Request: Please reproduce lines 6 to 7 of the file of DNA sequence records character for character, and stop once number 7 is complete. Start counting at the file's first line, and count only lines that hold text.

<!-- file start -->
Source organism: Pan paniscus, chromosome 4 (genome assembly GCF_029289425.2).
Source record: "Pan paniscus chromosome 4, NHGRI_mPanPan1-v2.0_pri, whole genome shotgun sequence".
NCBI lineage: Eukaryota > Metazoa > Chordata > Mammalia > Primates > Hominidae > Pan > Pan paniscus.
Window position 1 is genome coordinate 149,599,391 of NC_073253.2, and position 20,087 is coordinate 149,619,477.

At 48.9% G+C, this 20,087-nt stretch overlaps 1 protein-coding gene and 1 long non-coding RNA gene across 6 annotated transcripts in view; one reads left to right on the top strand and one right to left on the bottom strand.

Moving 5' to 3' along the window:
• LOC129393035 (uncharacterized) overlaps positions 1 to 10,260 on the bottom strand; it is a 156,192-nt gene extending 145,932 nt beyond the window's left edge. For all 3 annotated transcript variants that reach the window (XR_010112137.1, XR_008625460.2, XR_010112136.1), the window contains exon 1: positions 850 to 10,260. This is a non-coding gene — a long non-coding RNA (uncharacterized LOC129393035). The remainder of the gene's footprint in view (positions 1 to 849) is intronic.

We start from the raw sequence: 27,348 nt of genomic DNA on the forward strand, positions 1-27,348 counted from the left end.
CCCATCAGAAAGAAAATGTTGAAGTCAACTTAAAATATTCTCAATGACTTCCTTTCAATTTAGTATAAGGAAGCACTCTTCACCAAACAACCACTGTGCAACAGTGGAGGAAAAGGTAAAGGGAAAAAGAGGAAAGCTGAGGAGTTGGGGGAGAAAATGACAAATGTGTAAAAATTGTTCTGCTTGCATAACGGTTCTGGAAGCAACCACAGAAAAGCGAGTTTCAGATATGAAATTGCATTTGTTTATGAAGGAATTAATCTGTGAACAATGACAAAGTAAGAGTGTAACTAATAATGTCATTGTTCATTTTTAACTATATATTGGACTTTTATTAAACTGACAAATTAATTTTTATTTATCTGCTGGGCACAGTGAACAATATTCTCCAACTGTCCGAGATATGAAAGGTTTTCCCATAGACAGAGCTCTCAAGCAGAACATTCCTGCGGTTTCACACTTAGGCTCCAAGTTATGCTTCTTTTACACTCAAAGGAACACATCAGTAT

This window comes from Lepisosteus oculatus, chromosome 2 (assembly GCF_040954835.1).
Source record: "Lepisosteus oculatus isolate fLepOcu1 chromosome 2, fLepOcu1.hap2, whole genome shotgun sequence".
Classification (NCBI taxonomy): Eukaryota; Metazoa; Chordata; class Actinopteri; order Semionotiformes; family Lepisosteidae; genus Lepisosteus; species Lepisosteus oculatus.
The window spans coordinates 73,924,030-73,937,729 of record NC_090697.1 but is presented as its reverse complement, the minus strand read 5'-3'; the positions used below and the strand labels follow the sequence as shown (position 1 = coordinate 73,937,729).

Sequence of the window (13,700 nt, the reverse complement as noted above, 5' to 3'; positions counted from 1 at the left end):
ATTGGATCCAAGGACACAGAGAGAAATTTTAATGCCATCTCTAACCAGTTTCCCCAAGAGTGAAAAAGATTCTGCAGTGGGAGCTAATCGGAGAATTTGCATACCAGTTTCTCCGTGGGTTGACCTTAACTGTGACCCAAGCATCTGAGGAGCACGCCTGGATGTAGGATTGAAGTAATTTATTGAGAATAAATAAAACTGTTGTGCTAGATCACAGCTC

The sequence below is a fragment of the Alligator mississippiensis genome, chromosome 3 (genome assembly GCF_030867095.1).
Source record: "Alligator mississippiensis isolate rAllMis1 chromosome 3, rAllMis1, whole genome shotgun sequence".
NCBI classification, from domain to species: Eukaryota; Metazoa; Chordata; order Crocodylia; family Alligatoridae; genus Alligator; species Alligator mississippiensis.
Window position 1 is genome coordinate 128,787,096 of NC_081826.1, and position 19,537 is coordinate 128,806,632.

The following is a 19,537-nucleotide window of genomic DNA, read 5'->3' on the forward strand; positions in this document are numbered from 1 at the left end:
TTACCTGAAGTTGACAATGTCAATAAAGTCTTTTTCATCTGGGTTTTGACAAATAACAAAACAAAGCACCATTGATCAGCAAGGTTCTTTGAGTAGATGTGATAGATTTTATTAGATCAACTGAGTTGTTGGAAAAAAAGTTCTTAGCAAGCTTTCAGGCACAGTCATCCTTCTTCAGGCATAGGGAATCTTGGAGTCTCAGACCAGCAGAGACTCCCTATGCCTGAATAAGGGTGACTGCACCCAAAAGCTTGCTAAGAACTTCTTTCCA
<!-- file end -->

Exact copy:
Moving 5' to 3' along the window:
• LOC129393035 (uncharacterized) overlaps positions 1 to 10,260 on the bottom strand; it is a 156,192-nt gene extending 145,932 nt beyond the window's left edge. For all 3 annotated transcript variants that reach the window (XR_010112137.1, XR_008625460.2, XR_010112136.1), the window contains exon 1: positions 850 to 10,260. This is a non-coding gene — a long non-coding RNA (uncharacterized LOC129393035). The remainder of the gene's footprint in view (positions 1 to 849) is intronic.